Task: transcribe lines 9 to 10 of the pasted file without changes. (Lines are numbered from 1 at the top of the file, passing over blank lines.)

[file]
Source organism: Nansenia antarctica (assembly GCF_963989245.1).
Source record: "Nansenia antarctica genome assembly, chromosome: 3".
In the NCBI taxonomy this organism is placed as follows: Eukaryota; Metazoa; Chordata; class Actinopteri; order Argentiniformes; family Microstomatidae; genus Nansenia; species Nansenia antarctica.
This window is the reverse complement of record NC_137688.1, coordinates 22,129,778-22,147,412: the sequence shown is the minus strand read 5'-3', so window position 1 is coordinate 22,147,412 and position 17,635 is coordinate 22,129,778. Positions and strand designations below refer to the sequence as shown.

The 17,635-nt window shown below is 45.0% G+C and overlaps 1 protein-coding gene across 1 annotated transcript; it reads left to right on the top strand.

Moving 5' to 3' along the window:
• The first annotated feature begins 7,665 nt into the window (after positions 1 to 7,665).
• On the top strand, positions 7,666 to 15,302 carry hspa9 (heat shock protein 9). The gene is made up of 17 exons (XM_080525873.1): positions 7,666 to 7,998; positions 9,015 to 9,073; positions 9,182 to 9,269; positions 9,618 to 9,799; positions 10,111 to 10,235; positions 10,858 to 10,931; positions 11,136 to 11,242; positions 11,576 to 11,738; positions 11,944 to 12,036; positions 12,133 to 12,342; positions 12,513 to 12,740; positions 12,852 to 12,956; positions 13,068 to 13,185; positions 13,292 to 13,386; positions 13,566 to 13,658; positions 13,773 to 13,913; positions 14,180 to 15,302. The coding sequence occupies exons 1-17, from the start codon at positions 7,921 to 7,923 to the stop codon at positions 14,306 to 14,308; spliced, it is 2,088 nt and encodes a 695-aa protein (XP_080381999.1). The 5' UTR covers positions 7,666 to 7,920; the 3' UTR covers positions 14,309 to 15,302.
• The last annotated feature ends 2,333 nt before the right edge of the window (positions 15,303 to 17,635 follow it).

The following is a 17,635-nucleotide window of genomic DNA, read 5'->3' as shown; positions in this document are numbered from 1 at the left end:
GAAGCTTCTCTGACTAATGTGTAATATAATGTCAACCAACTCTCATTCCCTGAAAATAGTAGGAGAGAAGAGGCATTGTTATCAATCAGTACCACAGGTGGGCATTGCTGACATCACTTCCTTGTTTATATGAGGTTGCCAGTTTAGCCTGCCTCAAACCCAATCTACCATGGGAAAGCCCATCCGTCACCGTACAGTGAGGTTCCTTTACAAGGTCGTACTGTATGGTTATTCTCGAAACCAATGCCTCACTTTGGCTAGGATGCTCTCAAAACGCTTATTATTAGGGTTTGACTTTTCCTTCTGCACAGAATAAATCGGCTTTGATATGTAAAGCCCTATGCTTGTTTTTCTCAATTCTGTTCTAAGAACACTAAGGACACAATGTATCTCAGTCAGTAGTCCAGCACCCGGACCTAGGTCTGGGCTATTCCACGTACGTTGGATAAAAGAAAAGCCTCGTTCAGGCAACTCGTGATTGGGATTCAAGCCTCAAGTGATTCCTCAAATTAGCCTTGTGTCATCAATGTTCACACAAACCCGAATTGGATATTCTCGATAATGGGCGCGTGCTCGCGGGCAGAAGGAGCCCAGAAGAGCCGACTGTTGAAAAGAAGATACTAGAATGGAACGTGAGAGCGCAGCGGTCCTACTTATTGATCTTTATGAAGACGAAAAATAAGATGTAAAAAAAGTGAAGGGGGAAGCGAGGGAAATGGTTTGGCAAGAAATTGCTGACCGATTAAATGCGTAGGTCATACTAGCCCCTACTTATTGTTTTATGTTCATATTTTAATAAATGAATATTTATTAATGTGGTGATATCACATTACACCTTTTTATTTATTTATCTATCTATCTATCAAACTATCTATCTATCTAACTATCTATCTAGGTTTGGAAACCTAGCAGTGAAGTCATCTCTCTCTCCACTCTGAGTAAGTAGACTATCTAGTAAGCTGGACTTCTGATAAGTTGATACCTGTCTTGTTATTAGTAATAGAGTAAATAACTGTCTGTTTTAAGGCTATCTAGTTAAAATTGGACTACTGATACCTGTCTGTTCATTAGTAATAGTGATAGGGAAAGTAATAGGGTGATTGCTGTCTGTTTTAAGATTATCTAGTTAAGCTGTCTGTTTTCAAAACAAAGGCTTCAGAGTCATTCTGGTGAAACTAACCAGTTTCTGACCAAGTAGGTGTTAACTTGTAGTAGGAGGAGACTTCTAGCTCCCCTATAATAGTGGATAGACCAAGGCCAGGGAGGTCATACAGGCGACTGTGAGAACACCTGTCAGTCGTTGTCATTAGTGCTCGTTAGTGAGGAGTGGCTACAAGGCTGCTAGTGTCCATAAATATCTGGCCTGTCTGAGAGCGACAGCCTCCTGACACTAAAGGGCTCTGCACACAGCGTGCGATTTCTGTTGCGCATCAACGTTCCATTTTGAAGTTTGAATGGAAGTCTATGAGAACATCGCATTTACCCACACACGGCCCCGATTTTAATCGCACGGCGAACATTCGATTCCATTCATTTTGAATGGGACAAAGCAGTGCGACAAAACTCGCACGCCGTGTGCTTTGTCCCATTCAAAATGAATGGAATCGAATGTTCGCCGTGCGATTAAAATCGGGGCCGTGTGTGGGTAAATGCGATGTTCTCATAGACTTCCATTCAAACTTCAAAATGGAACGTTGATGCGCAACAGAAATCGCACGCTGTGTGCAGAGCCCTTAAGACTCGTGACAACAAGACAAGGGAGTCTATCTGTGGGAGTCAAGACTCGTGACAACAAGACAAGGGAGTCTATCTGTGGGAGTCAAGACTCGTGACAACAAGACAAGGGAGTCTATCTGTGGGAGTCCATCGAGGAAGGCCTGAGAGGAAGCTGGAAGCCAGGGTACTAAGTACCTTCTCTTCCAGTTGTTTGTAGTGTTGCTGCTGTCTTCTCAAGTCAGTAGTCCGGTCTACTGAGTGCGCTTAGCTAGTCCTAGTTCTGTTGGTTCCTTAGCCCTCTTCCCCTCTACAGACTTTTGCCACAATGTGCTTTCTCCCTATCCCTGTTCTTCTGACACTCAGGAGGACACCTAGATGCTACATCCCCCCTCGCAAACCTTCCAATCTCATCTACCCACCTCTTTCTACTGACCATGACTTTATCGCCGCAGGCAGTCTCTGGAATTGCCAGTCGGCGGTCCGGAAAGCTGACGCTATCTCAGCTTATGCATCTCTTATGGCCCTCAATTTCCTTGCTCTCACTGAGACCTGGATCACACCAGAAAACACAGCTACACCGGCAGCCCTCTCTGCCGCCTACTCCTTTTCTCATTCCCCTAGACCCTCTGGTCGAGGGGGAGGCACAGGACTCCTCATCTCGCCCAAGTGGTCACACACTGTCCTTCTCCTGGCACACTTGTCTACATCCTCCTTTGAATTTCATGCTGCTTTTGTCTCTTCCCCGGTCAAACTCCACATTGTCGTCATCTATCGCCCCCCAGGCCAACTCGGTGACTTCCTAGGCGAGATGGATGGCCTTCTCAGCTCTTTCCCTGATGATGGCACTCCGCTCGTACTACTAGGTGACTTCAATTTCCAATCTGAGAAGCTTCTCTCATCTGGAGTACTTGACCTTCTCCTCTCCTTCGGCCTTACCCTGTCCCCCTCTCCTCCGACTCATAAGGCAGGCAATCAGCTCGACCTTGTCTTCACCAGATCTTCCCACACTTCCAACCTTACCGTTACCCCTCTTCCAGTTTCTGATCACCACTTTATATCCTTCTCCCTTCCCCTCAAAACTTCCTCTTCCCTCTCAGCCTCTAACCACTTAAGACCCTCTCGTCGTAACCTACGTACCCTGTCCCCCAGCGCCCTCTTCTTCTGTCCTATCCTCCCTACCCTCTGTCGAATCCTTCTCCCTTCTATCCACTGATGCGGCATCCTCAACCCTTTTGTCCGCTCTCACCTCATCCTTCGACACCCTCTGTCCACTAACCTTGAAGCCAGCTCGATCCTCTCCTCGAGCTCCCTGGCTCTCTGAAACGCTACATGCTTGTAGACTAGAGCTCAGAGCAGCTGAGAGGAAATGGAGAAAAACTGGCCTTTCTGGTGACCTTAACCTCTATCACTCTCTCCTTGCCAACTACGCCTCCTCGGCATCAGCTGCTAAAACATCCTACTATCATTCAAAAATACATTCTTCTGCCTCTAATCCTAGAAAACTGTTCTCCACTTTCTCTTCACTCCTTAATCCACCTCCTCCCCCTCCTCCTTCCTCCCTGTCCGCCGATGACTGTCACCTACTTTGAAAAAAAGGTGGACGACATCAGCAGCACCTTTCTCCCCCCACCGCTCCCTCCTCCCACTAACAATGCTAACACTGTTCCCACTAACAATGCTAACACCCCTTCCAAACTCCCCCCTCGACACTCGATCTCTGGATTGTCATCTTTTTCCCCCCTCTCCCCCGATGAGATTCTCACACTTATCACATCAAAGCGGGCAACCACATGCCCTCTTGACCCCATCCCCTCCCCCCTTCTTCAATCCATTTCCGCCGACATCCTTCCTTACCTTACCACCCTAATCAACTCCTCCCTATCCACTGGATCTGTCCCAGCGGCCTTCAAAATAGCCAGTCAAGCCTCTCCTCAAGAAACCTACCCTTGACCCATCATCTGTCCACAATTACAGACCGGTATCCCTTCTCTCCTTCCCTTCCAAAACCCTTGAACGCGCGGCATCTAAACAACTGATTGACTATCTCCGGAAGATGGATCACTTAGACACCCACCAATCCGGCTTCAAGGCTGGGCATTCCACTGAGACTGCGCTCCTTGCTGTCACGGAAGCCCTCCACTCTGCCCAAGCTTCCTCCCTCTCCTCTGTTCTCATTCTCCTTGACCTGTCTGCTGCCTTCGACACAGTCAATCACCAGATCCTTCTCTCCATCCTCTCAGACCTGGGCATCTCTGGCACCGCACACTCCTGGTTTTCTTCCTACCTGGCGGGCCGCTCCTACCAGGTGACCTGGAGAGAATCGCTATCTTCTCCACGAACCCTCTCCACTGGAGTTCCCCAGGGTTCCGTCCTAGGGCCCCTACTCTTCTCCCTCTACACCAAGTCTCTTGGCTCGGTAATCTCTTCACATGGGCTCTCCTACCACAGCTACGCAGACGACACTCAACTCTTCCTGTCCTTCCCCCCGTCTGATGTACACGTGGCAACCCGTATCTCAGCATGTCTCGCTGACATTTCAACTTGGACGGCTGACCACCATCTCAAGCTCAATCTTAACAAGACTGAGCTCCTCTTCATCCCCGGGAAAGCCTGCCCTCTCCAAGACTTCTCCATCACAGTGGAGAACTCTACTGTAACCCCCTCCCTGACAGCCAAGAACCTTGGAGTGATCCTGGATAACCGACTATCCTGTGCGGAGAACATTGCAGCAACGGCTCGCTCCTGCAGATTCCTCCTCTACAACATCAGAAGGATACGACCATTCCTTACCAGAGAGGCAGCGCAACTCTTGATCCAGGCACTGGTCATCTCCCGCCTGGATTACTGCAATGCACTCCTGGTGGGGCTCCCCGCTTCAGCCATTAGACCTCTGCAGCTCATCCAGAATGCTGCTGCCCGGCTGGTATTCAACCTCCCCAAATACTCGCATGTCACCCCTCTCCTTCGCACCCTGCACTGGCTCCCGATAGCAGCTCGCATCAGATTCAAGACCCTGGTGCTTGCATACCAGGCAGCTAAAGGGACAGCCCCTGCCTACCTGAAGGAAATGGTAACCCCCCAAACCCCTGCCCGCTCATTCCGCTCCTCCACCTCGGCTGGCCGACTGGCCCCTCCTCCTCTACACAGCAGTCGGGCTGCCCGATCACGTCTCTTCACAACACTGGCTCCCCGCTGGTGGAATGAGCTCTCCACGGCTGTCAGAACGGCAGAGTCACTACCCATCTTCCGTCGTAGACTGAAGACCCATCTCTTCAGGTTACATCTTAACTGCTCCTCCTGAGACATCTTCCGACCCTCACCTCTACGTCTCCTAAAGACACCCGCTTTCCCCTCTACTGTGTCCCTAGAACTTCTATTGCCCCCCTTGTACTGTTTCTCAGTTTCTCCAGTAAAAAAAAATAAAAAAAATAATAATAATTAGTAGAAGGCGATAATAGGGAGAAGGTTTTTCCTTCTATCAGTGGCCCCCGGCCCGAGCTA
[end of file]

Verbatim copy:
• The last annotated feature ends 2,333 nt before the right edge of the window (positions 15,303 to 17,635 follow it).

The following is a 17,635-nucleotide window of genomic DNA, read 5'->3' as shown; positions in this document are numbered from 1 at the left end: